Cell-type specificity of preconditioning in an in vitro model

Y. Liu, Wei Dong Gao, Brian O'Rourke, E. Marban

Research output: Contribution to journalArticle

Abstract

We investigated whether preconditioning could protect several cultured cell lines, to determine whether the protection is specific for cells derived from different myogenic and non-myogenic sources. Ischemia was simulated by centrifugation of cells into a pellet, and cell viability was determined by hypotonic trypan blue solution. Preconditioning was produced by brief exposures to either glucose-free solution or metabolic inhibition. Freshly isolated rabbit ventricular myocytes were studied to confirm that preconditioning occurs in this model. We then compared these results to those in several cultured cell lines, including HEK 293 cells derived from human embryonic kidney, HIT-T15 cells from Syrian hamster pancreatic islets, and C2C12 cells from mouse skeletal muscle. In the latter cell line, we also determined whether differentiation alters preconditioning. Preconditioning protected rabbit ventricular myocytes: the percentage of dead cells was decreased from 36.8 ± 4.7% in the control group to 23.0 ± 5.2% in the preconditioned group after 60 min and from 50.7 ± 2.1% in the control group to 25.5 ± 4.5% in the preconditioned group after 120 min ischemia (p <0.02). In contrast, there was no protection from preconditioning in HEK 293 cells or HIT-T15 cells. Preconditioning did not protect C2C12 myoblasts either. Interestingly, after C2C12 myoblasts had differentiated into myotubes (induced by exposing the cells to low-serum medium), they could then be protected by preconditioning (46.3 ± 3.6% in the control group vs 26.0 ± 2.7% in the preconditioned group after 60 min and 67.4 ± 3.6% in the control group vs 46.0 ± 4.6% in the preconditioned group after 120 min ischemia; p <0.05). In conclusion, protection from preconditioning is cell-type specific. The presence of endogenous K(ATP) channels (which are plentiful in HIT-T15 cells) is insufficient to enable preconditioning of the cell. Among the various cell types studied, only differentiated muscle cells (rabbit ventricular myocytes and C2C12 myotubes) exhibited preconditioning.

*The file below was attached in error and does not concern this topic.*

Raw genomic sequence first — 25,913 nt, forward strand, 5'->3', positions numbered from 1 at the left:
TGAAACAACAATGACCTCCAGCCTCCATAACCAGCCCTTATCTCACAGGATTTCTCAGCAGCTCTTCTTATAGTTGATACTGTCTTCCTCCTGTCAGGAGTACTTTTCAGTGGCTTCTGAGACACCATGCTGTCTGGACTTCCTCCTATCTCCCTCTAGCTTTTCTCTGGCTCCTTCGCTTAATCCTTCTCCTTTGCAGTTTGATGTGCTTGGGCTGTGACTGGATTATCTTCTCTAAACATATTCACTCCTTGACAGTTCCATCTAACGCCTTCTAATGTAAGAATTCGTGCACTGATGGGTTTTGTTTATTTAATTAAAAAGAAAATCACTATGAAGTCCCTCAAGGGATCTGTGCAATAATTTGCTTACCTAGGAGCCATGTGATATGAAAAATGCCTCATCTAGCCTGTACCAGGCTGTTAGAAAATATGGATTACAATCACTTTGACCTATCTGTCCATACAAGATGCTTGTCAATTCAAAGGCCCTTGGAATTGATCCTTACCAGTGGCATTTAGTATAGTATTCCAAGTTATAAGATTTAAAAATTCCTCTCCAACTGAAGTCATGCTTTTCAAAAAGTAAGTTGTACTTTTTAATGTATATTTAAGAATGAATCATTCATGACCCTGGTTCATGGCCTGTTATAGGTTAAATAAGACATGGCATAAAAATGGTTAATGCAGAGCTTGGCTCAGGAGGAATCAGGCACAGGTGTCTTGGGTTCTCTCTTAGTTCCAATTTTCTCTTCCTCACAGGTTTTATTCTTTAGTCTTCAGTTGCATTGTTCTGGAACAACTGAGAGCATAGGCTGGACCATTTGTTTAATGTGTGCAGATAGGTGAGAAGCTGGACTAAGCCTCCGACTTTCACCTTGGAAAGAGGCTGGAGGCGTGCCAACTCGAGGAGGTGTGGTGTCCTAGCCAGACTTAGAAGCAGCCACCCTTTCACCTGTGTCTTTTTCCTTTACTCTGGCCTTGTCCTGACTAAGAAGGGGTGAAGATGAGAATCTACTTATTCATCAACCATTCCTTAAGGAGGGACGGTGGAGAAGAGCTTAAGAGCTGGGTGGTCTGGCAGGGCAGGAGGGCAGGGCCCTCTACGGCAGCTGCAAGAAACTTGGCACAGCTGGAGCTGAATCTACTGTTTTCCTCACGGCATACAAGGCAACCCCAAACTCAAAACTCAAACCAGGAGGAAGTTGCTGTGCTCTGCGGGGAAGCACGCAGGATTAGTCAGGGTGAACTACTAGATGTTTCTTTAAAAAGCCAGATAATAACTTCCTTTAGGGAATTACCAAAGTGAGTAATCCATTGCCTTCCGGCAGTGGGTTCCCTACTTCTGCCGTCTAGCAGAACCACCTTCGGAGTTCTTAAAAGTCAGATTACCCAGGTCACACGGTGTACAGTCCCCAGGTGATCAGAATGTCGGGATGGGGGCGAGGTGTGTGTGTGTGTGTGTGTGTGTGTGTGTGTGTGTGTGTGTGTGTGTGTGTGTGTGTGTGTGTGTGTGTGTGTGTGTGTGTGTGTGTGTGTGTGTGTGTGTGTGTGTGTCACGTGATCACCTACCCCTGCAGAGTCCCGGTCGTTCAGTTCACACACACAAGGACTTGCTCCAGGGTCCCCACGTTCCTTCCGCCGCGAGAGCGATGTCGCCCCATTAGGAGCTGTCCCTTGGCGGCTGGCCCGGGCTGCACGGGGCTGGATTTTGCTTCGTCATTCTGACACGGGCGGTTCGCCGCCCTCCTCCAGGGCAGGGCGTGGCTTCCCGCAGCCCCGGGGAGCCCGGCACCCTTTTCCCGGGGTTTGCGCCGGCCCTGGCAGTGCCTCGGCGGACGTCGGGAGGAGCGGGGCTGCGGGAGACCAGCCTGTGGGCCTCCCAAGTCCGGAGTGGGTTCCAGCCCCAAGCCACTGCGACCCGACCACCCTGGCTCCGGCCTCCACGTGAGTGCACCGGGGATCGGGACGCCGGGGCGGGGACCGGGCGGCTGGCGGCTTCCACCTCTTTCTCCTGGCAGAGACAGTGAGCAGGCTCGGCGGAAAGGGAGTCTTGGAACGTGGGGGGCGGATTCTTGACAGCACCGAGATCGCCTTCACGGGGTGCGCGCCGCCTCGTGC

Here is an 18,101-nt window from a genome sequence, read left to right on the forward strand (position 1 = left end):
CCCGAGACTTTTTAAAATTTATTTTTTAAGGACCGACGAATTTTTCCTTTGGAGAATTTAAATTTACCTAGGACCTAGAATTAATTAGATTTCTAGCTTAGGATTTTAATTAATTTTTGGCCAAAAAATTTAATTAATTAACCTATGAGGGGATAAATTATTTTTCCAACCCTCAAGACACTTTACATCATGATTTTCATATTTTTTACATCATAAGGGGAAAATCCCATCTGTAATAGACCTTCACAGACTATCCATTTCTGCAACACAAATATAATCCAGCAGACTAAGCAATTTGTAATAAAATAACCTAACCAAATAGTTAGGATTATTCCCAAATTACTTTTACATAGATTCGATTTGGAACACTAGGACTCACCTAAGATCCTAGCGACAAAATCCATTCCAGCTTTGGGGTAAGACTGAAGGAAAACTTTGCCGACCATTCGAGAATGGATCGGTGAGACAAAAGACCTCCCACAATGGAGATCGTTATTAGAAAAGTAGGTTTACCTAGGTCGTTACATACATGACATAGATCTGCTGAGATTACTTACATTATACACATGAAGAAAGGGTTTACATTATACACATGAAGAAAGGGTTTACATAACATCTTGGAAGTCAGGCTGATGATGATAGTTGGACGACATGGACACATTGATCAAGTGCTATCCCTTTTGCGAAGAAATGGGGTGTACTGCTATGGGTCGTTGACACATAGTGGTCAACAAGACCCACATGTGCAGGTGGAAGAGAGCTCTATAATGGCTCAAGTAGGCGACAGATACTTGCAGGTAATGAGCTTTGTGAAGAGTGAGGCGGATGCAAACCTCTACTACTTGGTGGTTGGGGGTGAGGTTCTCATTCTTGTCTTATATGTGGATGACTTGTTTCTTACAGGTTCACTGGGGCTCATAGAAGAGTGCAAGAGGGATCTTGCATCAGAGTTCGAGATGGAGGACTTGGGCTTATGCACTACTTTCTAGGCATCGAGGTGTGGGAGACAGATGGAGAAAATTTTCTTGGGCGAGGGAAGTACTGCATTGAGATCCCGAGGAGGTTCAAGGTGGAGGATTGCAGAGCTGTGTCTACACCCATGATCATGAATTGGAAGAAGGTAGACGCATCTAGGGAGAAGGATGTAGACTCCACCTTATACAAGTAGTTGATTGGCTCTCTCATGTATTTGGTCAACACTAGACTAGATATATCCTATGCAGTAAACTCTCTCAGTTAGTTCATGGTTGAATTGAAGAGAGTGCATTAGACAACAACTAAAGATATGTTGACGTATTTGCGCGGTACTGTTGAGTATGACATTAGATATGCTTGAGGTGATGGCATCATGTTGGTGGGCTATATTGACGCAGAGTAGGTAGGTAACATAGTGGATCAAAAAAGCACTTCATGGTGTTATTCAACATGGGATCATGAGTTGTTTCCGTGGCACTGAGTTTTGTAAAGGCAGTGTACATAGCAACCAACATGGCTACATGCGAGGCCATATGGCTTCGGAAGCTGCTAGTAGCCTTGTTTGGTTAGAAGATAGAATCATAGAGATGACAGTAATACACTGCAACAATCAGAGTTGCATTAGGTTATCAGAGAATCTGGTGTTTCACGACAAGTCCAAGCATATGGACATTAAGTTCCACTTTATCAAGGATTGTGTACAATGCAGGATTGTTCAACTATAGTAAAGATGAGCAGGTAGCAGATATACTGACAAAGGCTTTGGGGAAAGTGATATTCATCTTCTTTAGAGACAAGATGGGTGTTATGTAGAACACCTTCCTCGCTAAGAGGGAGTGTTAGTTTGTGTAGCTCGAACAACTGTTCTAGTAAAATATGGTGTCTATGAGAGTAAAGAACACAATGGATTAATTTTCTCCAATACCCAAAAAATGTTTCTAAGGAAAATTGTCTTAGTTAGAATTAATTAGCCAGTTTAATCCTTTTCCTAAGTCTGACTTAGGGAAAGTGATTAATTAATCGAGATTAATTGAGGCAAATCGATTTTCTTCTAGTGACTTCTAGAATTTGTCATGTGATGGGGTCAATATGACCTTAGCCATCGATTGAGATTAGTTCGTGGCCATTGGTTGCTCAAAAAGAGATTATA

Original languageEnglish (US)
Pages (from-to)450-457
Number of pages8
JournalBasic Research in Cardiology
Volume91
Issue number6
DOIs
StatePublished - Nov 1996

Fingerprint

Muscle Cells
Control Groups
Ischemia
Myoblasts
HEK293 Cells
Skeletal Muscle Fibers
Rabbits
Islets of Langerhans
Cell Line
Cultured Cells
In Vitro Techniques
Trypan Blue
Mesocricetus
Serum-Free Culture Media
Centrifugation
Cell Survival
Skeletal Muscle
Adenosine Triphosphate
Kidney
Glucose

Keywords

  • CC cell line
  • Differentiation
  • HEK 293 cell line
  • HIT-T15 cell line
  • Ischemic preconditioning
  • Rabbit ventricular myocytes

ASJC Scopus subject areas

  • Cardiology and Cardiovascular Medicine

Cite this

Cell-type specificity of preconditioning in an in vitro model. / Liu, Y.; Gao, Wei Dong; O'Rourke, Brian; Marban, E.

In: Basic Research in Cardiology, Vol. 91, No. 6, 11.1996, p. 450-457.

Research output: Contribution to journalArticle

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abstract = "We investigated whether preconditioning could protect several cultured cell lines, to determine whether the protection is specific for cells derived from different myogenic and non-myogenic sources. Ischemia was simulated by centrifugation of cells into a pellet, and cell viability was determined by hypotonic trypan blue solution. Preconditioning was produced by brief exposures to either glucose-free solution or metabolic inhibition. Freshly isolated rabbit ventricular myocytes were studied to confirm that preconditioning occurs in this model. We then compared these results to those in several cultured cell lines, including HEK 293 cells derived from human embryonic kidney, HIT-T15 cells from Syrian hamster pancreatic islets, and C2C12 cells from mouse skeletal muscle. In the latter cell line, we also determined whether differentiation alters preconditioning. Preconditioning protected rabbit ventricular myocytes: the percentage of dead cells was decreased from 36.8 ± 4.7{\%} in the control group to 23.0 ± 5.2{\%} in the preconditioned group after 60 min and from 50.7 ± 2.1{\%} in the control group to 25.5 ± 4.5{\%} in the preconditioned group after 120 min ischemia (p <0.02). In contrast, there was no protection from preconditioning in HEK 293 cells or HIT-T15 cells. Preconditioning did not protect C2C12 myoblasts either. Interestingly, after C2C12 myoblasts had differentiated into myotubes (induced by exposing the cells to low-serum medium), they could then be protected by preconditioning (46.3 ± 3.6{\%} in the control group vs 26.0 ± 2.7{\%} in the preconditioned group after 60 min and 67.4 ± 3.6{\%} in the control group vs 46.0 ± 4.6{\%} in the preconditioned group after 120 min ischemia; p <0.05). In conclusion, protection from preconditioning is cell-type specific. The presence of endogenous K(ATP) channels (which are plentiful in HIT-T15 cells) is insufficient to enable preconditioning of the cell. Among the various cell types studied, only differentiated muscle cells (rabbit ventricular myocytes and C2C12 myotubes) exhibited preconditioning.",